We asked the Friends of Bookends panel what they think of Beth O’Leary’s debut novel, The Flatshare. Here’s what they said…
I really enjoyed this book!
Basically it is about Tiffy and Leon who share a flat, but one does the night shift and one the day and weekends are sorted so that they never meet. Until, of course, the day they do, under embarrassing circumstances. Throw in a wrongly incarcerated brother, an emotionally abusive stalker boyfriend, good helpful friends and the satisfying conclusion which the reader knows is coming and what you have is an engaging read!
“Beth O’Leary has created an uplifting story with well drawn, likeable characters and a believable plot.”
I shall be awaiting her next book eagerly and a further glimpse into Tiffy and Leon’s life in a sequel, would be the icing on the cake!
Tiffy and Leon are flatmates, yet they have never met. Beth O’Leary’s novel explores a unique living situation which, inevitably turns into something more. Tiffy is a delightfully scatty character who, due to a break-up and a low-paid job, is finding the London housing market tough. Leon, a nurse on night shifts, needs money for a lawyer for his brother and hatches the idea of renting his bed while he is at work.
Through a series of notes, the relationship between Tiffy and Leon begins – drawing in friends, relatives and a whole sub-cast of other characters who each add something to the story. Although the premise is a romantic chick-lit story, there are moments of seriousness: Tiffy’s abusive ex-boyfriend and Leon’s palliative care patients.
Beth O’Leary’s use of notes as communication between Tiffy and Leon is what elevates this book above standard chick-lit. The concept gives the reader an insight into the inner thoughts of the main characters and adds a comic element which I really enjoyed. I would encourage anyone to pick this book up, it is perfect for sitting in the sun and indulging!
At first sight, I thought this was another predictable boy meets girl story. But as I read on I was drawn in by Tiffy and Leon narratives and discovered the story contained much more than a ‘will they won’t they’ theme. Covering serious issues like abuse and wrongful arrest allowed it more depth and much more interesting, also allowed a greater insight into the characters and behaviour of Tiffy and Leon. Two wary people, vulnerable, frightened to trust. The choice of Tiffy’s job was inspired lending a comic element to the novel and Leon’s job showed his caring nature.
The subplot of Mr Prior and his lost love added poignancy, showing again Leon’s caring nature in his pursuit of the elusive Jimmy White and cleverly provided a opportunity for Leon and Tiffy’s relationship to move forward.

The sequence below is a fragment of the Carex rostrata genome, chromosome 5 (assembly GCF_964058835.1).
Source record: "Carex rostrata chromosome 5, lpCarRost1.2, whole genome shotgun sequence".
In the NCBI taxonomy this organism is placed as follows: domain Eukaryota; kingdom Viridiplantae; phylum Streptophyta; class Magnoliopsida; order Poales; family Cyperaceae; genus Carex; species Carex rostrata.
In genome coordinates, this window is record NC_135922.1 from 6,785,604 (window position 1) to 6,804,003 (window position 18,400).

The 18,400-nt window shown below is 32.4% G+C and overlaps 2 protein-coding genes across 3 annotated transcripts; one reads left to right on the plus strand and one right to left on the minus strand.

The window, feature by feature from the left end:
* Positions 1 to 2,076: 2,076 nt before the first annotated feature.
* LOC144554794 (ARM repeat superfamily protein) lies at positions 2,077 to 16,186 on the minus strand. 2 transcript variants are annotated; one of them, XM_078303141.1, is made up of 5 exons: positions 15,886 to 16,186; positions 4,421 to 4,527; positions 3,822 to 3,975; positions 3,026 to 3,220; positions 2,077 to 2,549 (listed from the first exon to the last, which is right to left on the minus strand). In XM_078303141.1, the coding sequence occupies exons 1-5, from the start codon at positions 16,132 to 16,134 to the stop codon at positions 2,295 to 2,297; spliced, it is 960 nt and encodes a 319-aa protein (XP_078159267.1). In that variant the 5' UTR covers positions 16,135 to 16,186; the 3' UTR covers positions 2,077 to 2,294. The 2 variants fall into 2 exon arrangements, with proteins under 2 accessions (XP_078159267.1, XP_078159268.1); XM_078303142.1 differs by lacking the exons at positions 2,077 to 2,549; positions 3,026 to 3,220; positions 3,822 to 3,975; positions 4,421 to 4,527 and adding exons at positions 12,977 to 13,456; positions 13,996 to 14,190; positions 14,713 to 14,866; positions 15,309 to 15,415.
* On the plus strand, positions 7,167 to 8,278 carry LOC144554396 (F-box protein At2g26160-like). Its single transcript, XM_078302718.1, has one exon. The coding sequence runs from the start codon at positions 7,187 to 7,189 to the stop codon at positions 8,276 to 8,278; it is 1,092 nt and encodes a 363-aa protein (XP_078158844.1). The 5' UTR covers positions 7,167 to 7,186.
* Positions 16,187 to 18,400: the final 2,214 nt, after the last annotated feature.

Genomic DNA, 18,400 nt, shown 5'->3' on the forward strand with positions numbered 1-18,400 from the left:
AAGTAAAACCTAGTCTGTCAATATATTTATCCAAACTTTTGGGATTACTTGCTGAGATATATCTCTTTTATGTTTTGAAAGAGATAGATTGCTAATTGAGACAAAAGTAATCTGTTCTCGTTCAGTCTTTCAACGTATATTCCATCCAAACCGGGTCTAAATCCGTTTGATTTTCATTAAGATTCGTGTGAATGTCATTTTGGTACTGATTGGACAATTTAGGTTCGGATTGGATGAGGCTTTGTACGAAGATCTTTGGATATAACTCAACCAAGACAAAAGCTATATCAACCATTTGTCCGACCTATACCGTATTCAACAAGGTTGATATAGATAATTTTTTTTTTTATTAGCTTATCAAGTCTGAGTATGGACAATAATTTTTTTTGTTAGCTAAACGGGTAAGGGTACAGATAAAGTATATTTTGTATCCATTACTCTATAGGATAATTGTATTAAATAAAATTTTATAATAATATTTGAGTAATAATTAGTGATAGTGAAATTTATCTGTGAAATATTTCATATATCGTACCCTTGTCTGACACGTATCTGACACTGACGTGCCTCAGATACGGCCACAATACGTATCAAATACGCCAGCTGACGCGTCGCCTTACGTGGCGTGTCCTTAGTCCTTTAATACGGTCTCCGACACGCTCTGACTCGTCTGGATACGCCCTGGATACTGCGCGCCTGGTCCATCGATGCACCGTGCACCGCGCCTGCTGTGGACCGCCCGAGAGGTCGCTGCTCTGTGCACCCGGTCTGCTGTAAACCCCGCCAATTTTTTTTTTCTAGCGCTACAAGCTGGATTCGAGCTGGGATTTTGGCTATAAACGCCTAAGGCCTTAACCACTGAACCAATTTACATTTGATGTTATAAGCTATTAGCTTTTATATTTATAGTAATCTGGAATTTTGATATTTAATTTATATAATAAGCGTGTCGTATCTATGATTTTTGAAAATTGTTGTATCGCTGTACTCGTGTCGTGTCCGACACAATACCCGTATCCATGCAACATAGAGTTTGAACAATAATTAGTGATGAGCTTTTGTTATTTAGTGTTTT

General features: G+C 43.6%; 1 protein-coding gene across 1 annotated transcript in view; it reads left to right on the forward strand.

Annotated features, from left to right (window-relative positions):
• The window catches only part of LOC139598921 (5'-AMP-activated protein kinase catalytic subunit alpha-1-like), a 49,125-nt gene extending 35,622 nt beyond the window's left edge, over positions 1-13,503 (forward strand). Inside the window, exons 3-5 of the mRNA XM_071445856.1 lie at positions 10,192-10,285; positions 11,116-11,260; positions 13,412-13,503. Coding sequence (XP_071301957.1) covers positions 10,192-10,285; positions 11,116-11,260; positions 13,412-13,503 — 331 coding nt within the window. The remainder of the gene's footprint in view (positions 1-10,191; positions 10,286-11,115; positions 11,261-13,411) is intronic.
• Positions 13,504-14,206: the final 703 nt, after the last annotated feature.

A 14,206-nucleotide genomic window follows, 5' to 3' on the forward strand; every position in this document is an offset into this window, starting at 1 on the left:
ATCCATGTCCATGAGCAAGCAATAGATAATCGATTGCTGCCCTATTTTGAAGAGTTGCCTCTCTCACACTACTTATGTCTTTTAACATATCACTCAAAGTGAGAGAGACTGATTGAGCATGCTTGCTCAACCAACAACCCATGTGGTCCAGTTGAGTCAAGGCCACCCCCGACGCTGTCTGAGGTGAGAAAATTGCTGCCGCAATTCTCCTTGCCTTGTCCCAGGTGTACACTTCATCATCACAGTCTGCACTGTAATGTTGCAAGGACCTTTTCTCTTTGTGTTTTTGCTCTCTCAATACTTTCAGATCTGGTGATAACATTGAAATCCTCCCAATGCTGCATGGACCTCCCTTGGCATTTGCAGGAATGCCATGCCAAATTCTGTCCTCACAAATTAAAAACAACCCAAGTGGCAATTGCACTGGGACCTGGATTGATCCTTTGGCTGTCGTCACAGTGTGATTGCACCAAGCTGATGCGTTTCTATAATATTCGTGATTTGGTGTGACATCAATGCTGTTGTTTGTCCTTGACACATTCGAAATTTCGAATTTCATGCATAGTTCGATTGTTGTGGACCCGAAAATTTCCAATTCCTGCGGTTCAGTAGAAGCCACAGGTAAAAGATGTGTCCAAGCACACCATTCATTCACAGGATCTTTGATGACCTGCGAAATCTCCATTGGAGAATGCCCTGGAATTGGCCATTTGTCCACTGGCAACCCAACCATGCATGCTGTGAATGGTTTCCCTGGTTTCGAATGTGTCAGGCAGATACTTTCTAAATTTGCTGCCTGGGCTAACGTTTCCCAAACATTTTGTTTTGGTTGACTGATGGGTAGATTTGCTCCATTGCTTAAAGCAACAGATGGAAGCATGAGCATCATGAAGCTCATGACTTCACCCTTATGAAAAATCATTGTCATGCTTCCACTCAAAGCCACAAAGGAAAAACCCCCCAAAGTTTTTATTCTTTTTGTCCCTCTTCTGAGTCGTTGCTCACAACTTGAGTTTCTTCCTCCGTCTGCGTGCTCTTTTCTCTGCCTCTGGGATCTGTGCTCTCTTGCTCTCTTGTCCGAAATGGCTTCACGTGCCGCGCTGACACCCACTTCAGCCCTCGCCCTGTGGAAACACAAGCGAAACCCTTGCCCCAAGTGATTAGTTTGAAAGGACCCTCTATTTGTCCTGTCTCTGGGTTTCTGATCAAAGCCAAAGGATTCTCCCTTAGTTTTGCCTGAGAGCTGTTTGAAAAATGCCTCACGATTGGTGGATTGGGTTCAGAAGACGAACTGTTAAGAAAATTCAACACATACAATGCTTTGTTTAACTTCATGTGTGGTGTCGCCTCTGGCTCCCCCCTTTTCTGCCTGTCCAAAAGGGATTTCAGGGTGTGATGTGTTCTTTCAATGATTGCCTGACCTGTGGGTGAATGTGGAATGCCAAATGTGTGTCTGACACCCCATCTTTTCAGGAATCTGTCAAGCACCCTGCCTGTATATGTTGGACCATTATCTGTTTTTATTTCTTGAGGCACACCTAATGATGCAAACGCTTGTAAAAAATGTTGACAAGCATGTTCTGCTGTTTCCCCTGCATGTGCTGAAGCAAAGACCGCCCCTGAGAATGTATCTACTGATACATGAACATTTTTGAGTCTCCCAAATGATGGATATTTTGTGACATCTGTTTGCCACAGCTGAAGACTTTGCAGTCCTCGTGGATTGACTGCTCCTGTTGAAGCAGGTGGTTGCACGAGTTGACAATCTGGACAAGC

“I found Tiffy’s vibrancy refreshing and Leon’s cautionary nature a joy.”
The Richie predicament added real intrigue, whilst Justin’s reappearances were disturbing. The supporting characters, were well rounded and played a big part in bringing this novel alive. Even towards the end I didn’t know how it would play out and there was a few curve balls I didn’t see coming.
Overall, a great read, I loved it and gladly recommend it.
Tiffy needs to move out of her ex-boyfriend’s flat quickly. When she comes across Leon’s advert she’s quick to snap up the chance to flat share. The only trouble is, there’s only one bedroom. Leon will be there during the day, Tiffy can have evenings and weekends. What can possibly go wrong?
I practically inhaled this book, I only stopped when real life or sleep got in the way. Luckily I picked it up when I was looking for a light, funny read. Light and funny this is but it is also moving, romantic, cosy and warm.
There is a whole cast full of delightful characters. Tiffy is funny, kind and unique, considerate of her friends, even new ones like Ritchie, Leon’s brother, whom she tries to help almost immediately. She slowly comes to view her previous relationship with Justin, her loathsome ex-boyfriend, in a new light, becoming aware of just how toxic it was. Her friends are wonderful. The acerbic Gerty and quiet Mo are great counter-points to Tiffy’s potentially eccentric ways. Rachel, her work friend, is a lot more mad cap, and encourages Tiffy to be more adventurous.
Then there’s Leon, who seems to have an aversion to speech marks as all of his chapters feature an absence of them. This works though, as the style helps to underline the differing voices of Tiffy, more impulsive and exuberant, with Leon, who is quieter and more introverted. Leon is struggling with his brother’s incarceration, his floundering relationship with his girlfriend Kate and his burgeoning feelings for Tiffy. He puts others first, spending his weekends off searching for the lost love of one of his patients.
It was lovely to read the relationship between the two develop through post it notes and other messages dotted around the flat. The story grew and blossomed as both sides told their tale from their own viewpoint, alternating between Tiffy and Leon.
I loved this from the opening pages to the last post it note. There wasn’t anything I didn’t like about it. A funny, warm, encompassing read. I look forward to reading more from Beth O’Leary in the future. Highly recommended.